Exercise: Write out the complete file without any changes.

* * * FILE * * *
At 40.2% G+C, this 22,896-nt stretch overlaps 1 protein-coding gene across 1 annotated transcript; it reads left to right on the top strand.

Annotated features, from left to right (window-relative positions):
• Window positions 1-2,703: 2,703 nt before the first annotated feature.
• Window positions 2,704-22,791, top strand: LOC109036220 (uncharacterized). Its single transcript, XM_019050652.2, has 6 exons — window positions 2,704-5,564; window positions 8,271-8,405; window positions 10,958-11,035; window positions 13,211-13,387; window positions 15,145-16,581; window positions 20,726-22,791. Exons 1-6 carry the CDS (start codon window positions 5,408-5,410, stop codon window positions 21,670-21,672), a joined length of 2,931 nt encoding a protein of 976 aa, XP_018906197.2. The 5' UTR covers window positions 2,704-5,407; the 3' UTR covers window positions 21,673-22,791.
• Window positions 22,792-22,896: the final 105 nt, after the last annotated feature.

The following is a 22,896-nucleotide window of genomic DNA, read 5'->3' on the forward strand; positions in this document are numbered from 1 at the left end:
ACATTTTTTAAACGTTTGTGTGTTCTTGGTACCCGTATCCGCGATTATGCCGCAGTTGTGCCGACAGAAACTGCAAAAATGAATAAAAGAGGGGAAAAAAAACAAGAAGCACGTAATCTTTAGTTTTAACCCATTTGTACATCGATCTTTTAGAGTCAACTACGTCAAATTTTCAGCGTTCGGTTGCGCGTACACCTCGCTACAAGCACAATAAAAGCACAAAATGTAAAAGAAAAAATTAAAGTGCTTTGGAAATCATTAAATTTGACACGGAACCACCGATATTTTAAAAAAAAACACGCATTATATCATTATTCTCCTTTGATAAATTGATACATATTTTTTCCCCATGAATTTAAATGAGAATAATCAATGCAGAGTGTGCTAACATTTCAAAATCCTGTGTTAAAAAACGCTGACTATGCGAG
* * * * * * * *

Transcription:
At 40.2% G+C, this 22,896-nt stretch overlaps 1 protein-coding gene across 1 annotated transcript; it reads left to right on the top strand.

Annotated features, from left to right (window-relative positions):
• Window positions 1-2,703: 2,703 nt before the first annotated feature.
• Window positions 2,704-22,791, top strand: LOC109036220 (uncharacterized). Its single transcript, XM_019050652.2, has 6 exons — window positions 2,704-5,564; window positions 8,271-8,405; window positions 10,958-11,035; window positions 13,211-13,387; window positions 15,145-16,581; window positions 20,726-22,791. Exons 1-6 carry the CDS (start codon window positions 5,408-5,410, stop codon window positions 21,670-21,672), a joined length of 2,931 nt encoding a protein of 976 aa, XP_018906197.2. The 5' UTR covers window positions 2,704-5,407; the 3' UTR covers window positions 21,673-22,791.
• Window positions 22,792-22,896: the final 105 nt, after the last annotated feature.

The following is a 22,896-nucleotide window of genomic DNA, read 5'->3' on the forward strand; positions in this document are numbered from 1 at the left end:
ACATTTTTTAAACGTTTGTGTGTTCTTGGTACCCGTATCCGCGATTATGCCGCAGTTGTGCCGACAGAAACTGCAAAAATGAATAAAAGAGGGGAAAAAAAACAAGAAGCACGTAATCTTTAGTTTTAACCCATTTGTACATCGATCTTTTAGAGTCAACTACGTCAAATTTTCAGCGTTCGGTTGCGCGTACACCTCGCTACAAGCACAATAAAAGCACAAAATGTAAAAGAAAAAATTAAAGTGCTTTGGAAATCATTAAATTTGACACGGAACCACCGATATTTTAAAAAAAAACACGCATTATATCATTATTCTCCTTTGATAAATTGATACATATTTTTTCCCCATGAATTTAAATGAGAATAATCAATGCAGAGTGTGCTAACATTTCAAAATCCTGTGTTAAAAAACGCTGACTATGCGAG